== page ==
Environmental impacts


Press reports say that Venice is currently (2018) suffering from ill-effects of mass tourism, which is forcing some local residents to move out of the city. Officials have responded by monitoring visitor numbers and launching the #EnjoyRespectVenezia campaign. We love Venice, so we can't ignore this development - Venice owes it's history and traditions to the people who live there. So here are our thoughts on what you can do during carnival time.

Getting about

Use the excellent public transport system. You can't drive in most of Venice anyway (it's all canals, remember) and most hotels don't have parking. Hiring a car at the airport is pretty pointless, because although you can park outside the city, you still have to get public transport into the centre. It's much the same for motorbikes and mopeds. Bicycles are impractical too, because of the number of people on the streets and number of steps (even if the bicycle is being pushed).

From Venice Marco Polo airport, there's an express waterbus service run by Alilaguna which runs frequently and will get you into the city centre. Buses and water taxis are also available. From Venice Treviso airport, there's a coach service. From further afield, trains and coaches will get you straight into the city, unless you're arriving very late at night or very early in the morning. There are overnight sleeper trains from major cities in Europe.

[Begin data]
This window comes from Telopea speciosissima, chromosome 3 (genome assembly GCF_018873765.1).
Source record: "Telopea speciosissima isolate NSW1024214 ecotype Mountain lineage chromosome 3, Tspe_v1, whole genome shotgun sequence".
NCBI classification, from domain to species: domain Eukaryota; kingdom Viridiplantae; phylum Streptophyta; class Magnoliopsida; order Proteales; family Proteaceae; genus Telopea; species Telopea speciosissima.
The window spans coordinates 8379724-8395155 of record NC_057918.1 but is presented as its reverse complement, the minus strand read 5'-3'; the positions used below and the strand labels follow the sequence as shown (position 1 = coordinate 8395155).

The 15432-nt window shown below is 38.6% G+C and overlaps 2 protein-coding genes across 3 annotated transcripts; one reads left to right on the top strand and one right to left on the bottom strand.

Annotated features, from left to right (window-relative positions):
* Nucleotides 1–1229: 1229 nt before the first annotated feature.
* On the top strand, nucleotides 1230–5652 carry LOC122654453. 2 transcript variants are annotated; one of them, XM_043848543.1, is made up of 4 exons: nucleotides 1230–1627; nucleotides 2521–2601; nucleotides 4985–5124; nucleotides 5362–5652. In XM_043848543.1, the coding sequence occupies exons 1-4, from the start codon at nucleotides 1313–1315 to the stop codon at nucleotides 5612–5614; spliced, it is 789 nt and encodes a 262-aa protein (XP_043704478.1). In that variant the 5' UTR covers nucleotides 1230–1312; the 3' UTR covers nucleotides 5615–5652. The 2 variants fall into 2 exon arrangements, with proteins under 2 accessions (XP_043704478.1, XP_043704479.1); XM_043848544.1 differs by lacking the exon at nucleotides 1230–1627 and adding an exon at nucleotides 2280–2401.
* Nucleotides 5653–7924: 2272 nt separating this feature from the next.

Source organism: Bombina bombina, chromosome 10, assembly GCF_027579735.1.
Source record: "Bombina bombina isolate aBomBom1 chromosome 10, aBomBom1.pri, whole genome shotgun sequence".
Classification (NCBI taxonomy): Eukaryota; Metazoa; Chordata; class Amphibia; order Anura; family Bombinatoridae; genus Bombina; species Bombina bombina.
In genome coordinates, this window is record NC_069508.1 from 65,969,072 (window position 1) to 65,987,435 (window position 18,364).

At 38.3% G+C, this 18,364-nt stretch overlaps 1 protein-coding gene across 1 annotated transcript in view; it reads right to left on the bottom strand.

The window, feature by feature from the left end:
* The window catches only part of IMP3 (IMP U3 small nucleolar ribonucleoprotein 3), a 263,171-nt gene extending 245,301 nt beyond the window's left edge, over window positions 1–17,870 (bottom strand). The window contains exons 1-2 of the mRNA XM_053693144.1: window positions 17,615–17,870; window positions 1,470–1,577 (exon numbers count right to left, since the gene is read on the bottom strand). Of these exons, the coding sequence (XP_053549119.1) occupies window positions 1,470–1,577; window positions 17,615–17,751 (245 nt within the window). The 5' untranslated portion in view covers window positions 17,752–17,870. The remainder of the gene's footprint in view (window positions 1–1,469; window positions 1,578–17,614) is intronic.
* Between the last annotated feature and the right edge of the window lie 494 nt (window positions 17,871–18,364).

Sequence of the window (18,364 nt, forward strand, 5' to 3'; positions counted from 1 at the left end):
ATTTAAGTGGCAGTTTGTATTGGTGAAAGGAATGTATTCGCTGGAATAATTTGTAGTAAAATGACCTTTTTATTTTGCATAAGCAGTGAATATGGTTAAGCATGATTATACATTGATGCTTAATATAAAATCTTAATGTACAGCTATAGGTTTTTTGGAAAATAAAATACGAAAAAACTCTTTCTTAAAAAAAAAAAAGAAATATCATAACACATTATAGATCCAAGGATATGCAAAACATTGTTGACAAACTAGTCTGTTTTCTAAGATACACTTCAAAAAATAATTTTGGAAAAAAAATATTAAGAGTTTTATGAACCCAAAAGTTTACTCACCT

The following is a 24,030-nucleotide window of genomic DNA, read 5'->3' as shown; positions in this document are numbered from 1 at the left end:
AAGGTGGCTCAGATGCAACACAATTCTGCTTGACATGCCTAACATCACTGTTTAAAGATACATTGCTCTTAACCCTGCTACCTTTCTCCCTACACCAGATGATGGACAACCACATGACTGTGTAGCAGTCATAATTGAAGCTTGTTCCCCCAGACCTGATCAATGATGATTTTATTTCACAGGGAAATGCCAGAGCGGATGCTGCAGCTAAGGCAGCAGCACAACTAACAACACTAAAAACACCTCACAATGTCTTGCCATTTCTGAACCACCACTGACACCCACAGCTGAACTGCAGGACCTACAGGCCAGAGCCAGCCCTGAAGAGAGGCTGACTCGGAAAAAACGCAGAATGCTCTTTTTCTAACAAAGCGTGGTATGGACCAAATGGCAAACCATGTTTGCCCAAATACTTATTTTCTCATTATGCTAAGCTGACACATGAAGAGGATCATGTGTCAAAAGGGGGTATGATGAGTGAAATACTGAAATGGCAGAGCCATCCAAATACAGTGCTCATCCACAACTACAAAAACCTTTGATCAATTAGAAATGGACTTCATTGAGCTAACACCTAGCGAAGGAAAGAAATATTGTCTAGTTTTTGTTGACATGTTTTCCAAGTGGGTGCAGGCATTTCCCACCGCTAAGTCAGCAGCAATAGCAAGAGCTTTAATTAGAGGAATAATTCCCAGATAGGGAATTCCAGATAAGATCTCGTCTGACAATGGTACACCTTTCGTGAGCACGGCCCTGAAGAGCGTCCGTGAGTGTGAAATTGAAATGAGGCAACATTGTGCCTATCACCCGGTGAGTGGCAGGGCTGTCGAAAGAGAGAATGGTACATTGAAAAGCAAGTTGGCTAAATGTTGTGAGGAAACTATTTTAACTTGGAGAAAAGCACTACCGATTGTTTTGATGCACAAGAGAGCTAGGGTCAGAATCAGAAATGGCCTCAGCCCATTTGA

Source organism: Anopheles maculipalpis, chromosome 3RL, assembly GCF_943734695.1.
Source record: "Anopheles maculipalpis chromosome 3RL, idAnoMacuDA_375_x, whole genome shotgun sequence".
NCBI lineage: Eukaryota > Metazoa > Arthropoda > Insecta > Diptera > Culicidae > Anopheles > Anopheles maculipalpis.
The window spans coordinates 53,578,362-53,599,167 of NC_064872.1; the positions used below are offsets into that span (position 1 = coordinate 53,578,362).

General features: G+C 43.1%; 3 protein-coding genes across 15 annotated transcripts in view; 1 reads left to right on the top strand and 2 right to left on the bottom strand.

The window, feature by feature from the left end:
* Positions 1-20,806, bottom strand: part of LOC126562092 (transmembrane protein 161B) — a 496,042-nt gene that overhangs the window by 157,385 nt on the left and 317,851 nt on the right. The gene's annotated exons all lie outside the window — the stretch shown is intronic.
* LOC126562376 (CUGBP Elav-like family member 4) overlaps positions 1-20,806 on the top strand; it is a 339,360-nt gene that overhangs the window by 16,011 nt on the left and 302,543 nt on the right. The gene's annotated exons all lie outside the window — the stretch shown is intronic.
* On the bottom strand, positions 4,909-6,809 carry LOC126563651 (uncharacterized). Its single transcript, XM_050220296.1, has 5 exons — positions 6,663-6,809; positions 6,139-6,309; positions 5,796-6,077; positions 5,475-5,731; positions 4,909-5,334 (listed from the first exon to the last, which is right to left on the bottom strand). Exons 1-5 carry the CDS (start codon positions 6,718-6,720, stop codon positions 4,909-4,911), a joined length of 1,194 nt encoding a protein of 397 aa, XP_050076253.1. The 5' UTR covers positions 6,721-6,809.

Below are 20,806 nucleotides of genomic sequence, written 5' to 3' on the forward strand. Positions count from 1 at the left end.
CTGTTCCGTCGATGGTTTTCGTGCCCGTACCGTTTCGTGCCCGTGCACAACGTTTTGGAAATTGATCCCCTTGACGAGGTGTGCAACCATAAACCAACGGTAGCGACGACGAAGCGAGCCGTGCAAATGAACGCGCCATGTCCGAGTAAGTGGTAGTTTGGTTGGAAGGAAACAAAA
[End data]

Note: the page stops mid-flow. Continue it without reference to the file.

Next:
For getting around Venice itself, the ACTV vaporetto (waterbus) service is quick and convenient, and runs well into the night. You should expect to do a fair amount of walking around the city, but the authorities have accessibility maps if you need them. Water taxis are available, but their prices may seem more like a limousine rental than a typical taxi fare in Europe.

Use local products and services

Stay local and pay local. Support local businesses by staying in local hotels (not big chains), buying event tickets through official suppliers (not overseas ticket agents), buying souvenirs from local artisans and crafters (e.g. Murano glassmakers), and eating the local food in local restaurants (not big chains). This helps ensure that your money stays in Venice, with businesses that pay their taxes to support the local community and keep the city's infrastructure working.

Avoid the crowds

Try to visit the city centre on quieter days. The city authorities publish visitor forecasts to help you decide which day might be best. From our experience, weekends mean longer queues for everything and very crowded streets between St Marks Square and the Rialto bridge. On days like these, attractions on the outskirts of the city may be a better choice. The City of Venice Detourism site has suggested itineraries, including hidden gems that are off the main tourist trail.

Takeaway food

If you buy takeaway food, choose carefully  where to eat it. It used to be common for visitors to eat and drink while walking around St Marks Square, or while sitting on steps outside monuments and historic buildings. This was causing various problems, some of them unintentional, and is now banned. Find one of Venice's public gardens instead.

Don't feed the pigeons or other wildlife, because this just causes problems for other people. Re-use, recycle or dispose of any litter, and if you can't find somewhere to put it, take it back to your accommodation.

More information

For full information on making the most of your stay, while helping to keep Venice looking beautiful for years to come, see the city's web site.